How do you best represent the names of your publisher and imprint in your metadata? Publisher Name and Imprint Name are linked in ONIX but everything starts with Publisher Name so let's begin there.
Best practices for Publisher Name
The Publisher Name in metadata is your company name. It's the name you want your trading partners to use for associating their account records with your business. It’s a good idea to use the same Publisher Name, identically spelled, in all your metadata so that all the ISBNs you own can be reliably linked in their records. (It helps you get paid.)
There's no requirement that you provide the full "legal" name with Incorporated, Limited, or some abbreviation thereof, but there should be a recognizable relationship between the name used and a legal entity the company controls. For small companies, that's typically a one-to-one relationship but multinationals may be representing many legal entities under multiple corporate umbrellas. It's business: It's as crazy as you want it to be and the metadata represents it.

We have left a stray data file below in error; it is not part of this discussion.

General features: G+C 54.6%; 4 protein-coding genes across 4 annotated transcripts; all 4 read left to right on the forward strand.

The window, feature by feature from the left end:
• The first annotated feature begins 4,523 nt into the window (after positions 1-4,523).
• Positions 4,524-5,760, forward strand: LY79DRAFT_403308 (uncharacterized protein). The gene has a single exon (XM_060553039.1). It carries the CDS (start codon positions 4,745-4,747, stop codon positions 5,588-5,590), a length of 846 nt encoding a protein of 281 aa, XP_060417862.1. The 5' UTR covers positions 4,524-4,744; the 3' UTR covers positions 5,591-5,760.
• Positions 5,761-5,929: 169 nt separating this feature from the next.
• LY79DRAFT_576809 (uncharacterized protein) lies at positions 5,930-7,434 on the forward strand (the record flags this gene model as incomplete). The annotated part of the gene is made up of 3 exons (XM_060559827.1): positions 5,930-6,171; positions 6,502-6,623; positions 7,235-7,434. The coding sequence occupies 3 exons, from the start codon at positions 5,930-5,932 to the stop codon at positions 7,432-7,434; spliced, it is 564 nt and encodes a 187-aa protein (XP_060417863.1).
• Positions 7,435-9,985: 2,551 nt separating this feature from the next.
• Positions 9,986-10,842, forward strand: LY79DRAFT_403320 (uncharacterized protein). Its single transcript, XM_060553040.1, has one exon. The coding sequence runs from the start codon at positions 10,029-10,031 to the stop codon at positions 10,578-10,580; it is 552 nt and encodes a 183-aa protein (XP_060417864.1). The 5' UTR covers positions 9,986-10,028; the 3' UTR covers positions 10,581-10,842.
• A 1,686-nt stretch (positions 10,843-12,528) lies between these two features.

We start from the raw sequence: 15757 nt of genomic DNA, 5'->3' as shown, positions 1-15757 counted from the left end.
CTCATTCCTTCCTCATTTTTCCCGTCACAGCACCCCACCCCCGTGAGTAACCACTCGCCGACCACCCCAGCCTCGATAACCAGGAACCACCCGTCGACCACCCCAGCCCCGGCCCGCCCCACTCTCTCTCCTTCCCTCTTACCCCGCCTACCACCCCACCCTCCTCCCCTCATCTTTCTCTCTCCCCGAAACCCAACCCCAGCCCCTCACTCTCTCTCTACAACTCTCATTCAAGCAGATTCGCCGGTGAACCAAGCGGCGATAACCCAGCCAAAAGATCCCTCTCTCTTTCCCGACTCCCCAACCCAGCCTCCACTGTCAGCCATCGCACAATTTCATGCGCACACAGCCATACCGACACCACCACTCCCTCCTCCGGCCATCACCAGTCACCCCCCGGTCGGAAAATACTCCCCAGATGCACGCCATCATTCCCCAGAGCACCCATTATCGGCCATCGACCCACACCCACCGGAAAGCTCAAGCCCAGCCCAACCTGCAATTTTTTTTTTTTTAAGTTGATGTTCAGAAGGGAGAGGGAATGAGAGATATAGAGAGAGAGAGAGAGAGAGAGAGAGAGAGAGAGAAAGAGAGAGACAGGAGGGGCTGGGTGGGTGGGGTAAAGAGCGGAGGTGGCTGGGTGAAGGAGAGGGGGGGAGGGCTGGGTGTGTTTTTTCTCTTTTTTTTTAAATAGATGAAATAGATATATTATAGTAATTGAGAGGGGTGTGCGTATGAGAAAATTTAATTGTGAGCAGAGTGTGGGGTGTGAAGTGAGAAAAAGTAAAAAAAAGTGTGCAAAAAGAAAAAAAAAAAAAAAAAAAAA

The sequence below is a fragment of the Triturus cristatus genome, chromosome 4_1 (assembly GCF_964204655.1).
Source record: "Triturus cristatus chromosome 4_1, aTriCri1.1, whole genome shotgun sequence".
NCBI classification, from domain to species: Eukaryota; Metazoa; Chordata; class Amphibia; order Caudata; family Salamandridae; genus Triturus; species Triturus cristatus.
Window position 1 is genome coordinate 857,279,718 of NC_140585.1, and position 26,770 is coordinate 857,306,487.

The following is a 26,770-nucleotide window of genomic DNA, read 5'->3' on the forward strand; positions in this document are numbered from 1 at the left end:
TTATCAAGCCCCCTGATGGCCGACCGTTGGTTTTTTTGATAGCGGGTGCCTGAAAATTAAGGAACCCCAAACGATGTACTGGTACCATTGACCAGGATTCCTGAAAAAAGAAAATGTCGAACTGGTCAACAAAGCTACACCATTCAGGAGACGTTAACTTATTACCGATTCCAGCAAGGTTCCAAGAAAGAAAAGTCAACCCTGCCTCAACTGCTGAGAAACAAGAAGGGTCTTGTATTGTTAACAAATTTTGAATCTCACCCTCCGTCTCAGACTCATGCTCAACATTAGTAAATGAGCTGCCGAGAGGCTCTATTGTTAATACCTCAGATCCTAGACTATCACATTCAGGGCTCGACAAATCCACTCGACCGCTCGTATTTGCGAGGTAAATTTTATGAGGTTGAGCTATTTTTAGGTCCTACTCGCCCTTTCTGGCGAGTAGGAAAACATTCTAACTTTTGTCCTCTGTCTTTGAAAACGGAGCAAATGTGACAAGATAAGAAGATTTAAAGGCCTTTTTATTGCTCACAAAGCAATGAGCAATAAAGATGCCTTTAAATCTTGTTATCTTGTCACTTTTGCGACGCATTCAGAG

We further recommend that every record have just a single Publisher Role “01” (publisher).
What about co-publishing?
If your company has co-published books, the requirement for a single “01” entry remains true; any additional organizations can be listed as “02” (co-publishers) or with another role. There are two reasons for this:
In ONIX, Publisher Name should identify a single company just as one Contributor composite is used for an individual or a single corporate entity. If you merge two company names in a single Publisher Name entry, it implies the existence of a new (dual-named) company that retailers need to match to.
In multiple publisher records, the single “01” (publisher) identifies the publisher who the supplier works with (i.e., the publisher who collects the money).
The rationale for this advice is simple: In order to be used, data has to be predictable. For most records, end users expect and get one publisher entry. Choosing between two or more is an exception, so you eliminate confusion by making it easy (single "01") and giving them a single familiar name (same spelling) that they can match to an account.
ONIX doesn't mandate this; you're allowed to do it other ways because there are cases when that might be needed. Strictly speaking for ONIX, only one of Imprint or Publisher is "mandatory." Our optional but recommended advice on this is solely based on creating the least friction when dealing with retailers and trading partners in regular metadata feeds.